By Jim Green
And now my life ebbs away; days of suffering grip me. Night pierces my bones; my gnawing pains never rest.
These are the words of Job who some have identified as one of the first sufferers of depression in all of world literature. He often strikes a note familiar to those who have lived through such trials:
For the thing which I greatly feared is come upon me, and that which I was afraid of is come unto me. I was not in safety, neither had I rest, neither was I quiet; yet trouble came.
However depression is defined or explained, it is nearly always accompanied by this miasma of dread. There is no hiding place, no resting place and terror threatens to overwhelm at every moment. We consequently assume that reports from the Land of Depression will be bleak, hopeless and – well – depressing. So it comes as an arresting surprise to hear a different tone sometimes being struck:
The last thing you should do is waste your depression. Please don’t let all that suffering go to waste. It will give you better clues about the way you are living your life, and how right that is for you, than anything else. Survived, and used properly, depression could be the best thing that ever happened to you.
Here’s something different. These are the words of Gwyneth Lewis, a distinguished Welsh author and poet. In Sunbathing in the Rain: A Cheerful Book on Depression she shares her experiences and invites us to consider them from many perspectives. It leaves the reader with an almost scandalous question: could it be, after all, that what we call depression might actually be… useful?
I am currently writing a book under the working title of Meditation & Depression. I’m particularly interested in how – and indeed whether – the practice of meditation can help people recover from times when the hopeless self seems lost in the desert and the dark night. Is such a practice something that can help prevent damaging relapses? And, on the other hand, are there times when it is just not appropriate, perhaps even harmful?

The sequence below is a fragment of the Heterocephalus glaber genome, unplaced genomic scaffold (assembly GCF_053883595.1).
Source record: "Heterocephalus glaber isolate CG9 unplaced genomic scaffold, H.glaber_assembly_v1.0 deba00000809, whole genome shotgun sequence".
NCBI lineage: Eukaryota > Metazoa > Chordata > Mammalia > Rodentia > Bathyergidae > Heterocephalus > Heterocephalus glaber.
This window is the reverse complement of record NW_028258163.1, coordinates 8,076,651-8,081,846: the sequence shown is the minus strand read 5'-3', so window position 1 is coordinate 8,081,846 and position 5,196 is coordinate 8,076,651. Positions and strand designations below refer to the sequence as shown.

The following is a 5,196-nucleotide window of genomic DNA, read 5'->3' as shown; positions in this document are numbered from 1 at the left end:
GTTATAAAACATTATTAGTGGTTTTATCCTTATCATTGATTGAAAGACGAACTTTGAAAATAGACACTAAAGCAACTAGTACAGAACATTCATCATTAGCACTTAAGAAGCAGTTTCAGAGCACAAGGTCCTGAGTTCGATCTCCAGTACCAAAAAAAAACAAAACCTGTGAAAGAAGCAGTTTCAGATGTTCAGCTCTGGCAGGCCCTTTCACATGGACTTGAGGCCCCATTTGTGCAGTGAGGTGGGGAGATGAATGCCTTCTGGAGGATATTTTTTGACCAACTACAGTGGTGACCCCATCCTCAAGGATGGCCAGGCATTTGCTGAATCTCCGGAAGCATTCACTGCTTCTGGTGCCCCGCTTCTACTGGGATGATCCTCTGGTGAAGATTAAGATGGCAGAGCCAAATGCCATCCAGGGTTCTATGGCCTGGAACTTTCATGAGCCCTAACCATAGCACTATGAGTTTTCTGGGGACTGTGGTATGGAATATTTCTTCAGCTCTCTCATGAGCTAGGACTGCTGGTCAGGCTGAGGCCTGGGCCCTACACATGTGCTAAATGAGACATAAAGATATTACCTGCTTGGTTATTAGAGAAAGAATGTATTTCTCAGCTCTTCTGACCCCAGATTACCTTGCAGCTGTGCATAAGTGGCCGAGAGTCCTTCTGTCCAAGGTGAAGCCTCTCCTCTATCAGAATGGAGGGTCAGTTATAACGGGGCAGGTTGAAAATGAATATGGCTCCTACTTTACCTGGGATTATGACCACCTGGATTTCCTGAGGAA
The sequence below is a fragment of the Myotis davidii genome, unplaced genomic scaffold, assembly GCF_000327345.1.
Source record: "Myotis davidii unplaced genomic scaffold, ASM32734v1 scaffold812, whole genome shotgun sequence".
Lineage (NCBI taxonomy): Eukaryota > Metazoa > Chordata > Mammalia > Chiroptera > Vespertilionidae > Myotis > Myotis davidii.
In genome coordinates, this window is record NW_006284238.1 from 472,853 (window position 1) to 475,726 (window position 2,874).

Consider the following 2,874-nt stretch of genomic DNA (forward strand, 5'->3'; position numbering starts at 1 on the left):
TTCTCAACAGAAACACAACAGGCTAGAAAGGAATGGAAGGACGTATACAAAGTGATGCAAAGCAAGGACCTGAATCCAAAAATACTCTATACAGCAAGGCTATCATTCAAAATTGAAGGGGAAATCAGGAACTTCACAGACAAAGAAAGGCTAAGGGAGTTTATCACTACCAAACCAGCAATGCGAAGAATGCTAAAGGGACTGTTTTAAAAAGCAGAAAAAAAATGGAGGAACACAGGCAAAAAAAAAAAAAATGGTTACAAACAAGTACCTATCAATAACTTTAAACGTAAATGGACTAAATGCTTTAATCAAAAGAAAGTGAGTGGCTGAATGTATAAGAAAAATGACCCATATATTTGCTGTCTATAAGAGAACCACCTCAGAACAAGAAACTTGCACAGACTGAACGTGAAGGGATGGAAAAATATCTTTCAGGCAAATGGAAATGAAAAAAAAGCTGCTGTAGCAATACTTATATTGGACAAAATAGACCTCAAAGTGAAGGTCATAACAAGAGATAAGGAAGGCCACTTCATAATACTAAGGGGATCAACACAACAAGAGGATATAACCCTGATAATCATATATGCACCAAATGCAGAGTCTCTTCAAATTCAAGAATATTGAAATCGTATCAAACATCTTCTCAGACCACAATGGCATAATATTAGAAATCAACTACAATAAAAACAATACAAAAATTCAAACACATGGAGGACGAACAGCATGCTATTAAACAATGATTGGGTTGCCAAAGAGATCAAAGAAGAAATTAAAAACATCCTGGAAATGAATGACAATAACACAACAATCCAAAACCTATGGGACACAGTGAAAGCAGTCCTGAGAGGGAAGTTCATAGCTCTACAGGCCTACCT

If you would like to share any experiences from your journey through this territory, then please feel free to get in touch with me (in confidence, of course). I am certain that there is a treasure-house of experience and hard-won wisdom in our meditation community, which I would like to honour and reflect. I’ll respond to everyone who contacts me.
Love and blessings,
Jim Green email@example.com
Originally published in the Meditatio Newsletter, October 2017
The talks from the retreat Meditation and Healing retreat are now available in audio. The retreat was led by Laurence Freeman OSB with Dr Barry White from 17-23 September in Bere Island, Ireland.
The Meditatio Seminar “Meditation, Health & Healing” will be held at Trinidad on 19 October. The programme includes an address by the Minister of Health for Trinidad, Hon. Terrance Deyalsingh. Laurence Freeman will speak on “Contemplative Medicine” and a panel will have presentations doctors.
This is the full programme for the Seminar:
1.00pm Welcome & Introduction by Sr. Ruth Montrichard
1.15pm Address Minister of Health, Hon. Terrance Deyalsingh; The Challenges facing Healthcare in Trinidad & Tobago today.
1.30pm “Contemplative Medicine” Meditation and discussion – Laurence Freeman OSB
3.00pm Break with refreshments
3.30pm – 5.15pm – Presentations from the panel:
Dr.. Eugene R. Bebeau, MD Anesthesiology (USA)
Cynthia Carrington-Murray RN
Dr. Safeeya Mohammed-Registrar (Ag.) at Neonatal ICU
Dr. Arune Pooransingh MD.BCh. BAO., DM, Anaes., UWI)Specialist Anaesthetist
Dr. Barry White MD- National Coagulation Centre, Dublin ,Ireland
Open Discussion – Facilitator Judy Joseph McSween
Closing Remarks – Fr. Laurence
Vote of thanks – Maurice Moniquette
Know more about the participants here
The one-day seminar led by Laurence Freeman at The Royal College of Physicians of Ireland (RCPI) was highlighted at The Irish Times paper. Read the full article here.